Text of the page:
Party leader Marine Le Pen told AFP that without the money her party, formerly known as the National Front, would no longer be able to operate and “will be dead by the end of August”.
She and other party members are accused of using funds earmarked for parliamentary assistants to pay for France-based staff over several years starting in 2009.
Investigating judges ordered the seizure of the funds, nearly half the total 4.5 million euros ($5.3 million) allocated for the party this year, on June 28, a source close the inquiry said.
Such subsidies are common in European countries, which see them as a way of ensuring a level playing field while limiting the risks of political corruption or illegal funding.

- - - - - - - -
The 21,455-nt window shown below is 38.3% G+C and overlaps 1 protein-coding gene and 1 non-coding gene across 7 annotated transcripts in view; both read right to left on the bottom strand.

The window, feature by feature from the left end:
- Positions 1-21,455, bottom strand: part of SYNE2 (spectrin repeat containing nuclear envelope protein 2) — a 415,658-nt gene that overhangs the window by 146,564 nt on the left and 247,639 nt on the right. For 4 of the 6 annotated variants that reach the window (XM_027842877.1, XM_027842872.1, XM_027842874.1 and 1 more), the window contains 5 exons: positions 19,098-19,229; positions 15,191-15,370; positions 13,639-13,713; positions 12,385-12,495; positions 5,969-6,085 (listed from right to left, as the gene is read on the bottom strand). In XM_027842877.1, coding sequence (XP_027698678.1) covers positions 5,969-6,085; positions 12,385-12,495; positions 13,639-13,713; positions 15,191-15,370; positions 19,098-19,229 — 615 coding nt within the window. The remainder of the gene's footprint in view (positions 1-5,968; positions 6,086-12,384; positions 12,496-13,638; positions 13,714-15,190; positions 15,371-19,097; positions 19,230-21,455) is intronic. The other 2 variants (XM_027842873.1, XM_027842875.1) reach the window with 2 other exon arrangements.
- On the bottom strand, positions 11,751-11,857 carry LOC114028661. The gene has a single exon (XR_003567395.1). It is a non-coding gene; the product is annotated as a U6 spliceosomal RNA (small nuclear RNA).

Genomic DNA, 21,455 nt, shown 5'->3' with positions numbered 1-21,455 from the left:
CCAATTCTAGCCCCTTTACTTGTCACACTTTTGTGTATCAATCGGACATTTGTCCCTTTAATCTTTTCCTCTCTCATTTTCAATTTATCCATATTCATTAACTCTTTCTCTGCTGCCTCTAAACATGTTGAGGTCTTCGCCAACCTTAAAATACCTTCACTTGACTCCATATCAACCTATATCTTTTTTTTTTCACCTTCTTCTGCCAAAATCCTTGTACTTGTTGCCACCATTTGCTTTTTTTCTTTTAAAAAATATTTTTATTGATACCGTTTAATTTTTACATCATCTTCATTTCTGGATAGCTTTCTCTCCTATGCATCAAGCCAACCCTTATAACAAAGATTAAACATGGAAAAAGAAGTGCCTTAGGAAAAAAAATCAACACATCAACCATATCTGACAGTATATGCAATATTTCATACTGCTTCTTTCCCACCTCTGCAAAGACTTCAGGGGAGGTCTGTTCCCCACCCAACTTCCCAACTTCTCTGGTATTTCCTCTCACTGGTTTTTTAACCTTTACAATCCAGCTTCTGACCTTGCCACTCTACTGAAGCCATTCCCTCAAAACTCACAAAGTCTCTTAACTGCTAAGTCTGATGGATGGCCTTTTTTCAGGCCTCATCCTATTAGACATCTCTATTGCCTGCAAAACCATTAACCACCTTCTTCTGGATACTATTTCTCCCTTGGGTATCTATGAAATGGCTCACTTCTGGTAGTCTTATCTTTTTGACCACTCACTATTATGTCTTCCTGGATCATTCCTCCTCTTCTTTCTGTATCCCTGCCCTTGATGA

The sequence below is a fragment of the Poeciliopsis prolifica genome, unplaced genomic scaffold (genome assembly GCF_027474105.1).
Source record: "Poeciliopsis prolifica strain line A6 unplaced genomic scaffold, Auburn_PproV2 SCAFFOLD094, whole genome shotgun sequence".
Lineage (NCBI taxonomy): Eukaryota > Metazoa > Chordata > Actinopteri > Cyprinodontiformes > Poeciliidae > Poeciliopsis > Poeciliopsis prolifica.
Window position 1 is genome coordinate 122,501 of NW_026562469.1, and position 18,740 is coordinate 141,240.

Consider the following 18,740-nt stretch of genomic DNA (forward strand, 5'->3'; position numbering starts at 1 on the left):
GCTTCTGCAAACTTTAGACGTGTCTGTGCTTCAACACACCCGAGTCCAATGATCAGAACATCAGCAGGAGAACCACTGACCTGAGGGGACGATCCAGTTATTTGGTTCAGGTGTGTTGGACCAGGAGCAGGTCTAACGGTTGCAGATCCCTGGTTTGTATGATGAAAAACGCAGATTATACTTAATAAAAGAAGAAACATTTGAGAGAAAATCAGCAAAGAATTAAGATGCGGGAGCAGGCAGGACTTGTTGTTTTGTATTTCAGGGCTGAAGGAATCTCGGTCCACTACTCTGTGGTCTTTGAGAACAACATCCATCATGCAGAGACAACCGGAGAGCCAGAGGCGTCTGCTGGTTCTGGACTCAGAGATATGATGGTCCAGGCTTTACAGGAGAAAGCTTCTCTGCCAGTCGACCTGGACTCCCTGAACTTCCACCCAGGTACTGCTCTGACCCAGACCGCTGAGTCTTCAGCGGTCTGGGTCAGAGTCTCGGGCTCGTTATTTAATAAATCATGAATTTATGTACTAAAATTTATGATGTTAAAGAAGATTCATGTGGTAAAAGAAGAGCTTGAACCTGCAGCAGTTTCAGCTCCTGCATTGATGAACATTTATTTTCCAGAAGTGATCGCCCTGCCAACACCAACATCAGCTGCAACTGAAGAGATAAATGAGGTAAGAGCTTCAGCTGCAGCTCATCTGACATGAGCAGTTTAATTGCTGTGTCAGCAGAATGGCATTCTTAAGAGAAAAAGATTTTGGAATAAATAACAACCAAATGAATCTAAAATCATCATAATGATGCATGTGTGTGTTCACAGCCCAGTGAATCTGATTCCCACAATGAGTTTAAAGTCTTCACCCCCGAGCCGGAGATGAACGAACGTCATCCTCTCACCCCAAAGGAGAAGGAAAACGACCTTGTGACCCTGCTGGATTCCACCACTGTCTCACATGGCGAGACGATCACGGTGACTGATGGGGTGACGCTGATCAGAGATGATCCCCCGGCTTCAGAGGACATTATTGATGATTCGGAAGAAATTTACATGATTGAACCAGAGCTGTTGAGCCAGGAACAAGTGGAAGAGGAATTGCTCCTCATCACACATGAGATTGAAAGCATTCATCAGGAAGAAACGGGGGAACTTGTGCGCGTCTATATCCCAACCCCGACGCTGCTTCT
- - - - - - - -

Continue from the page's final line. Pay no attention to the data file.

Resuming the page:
But despite the public funds, Le Pen's party has had a string of financial setbacks.
In 2014 the party had to take a nine million euro loan from a Russian bank as it struggled to secure financing in France, and several banks including Societe Generale and HSBC refused to open accounts for the party last year.
The European Parliament is demanding seven million euros in assistant subsidies it believes was fraudulently paid by Le Pen and other National Rally lawmakers, including her father and party founder Jean-Marie Le Pen.
Ten people have been charged in the inquiry so far, including Marine Le Pen.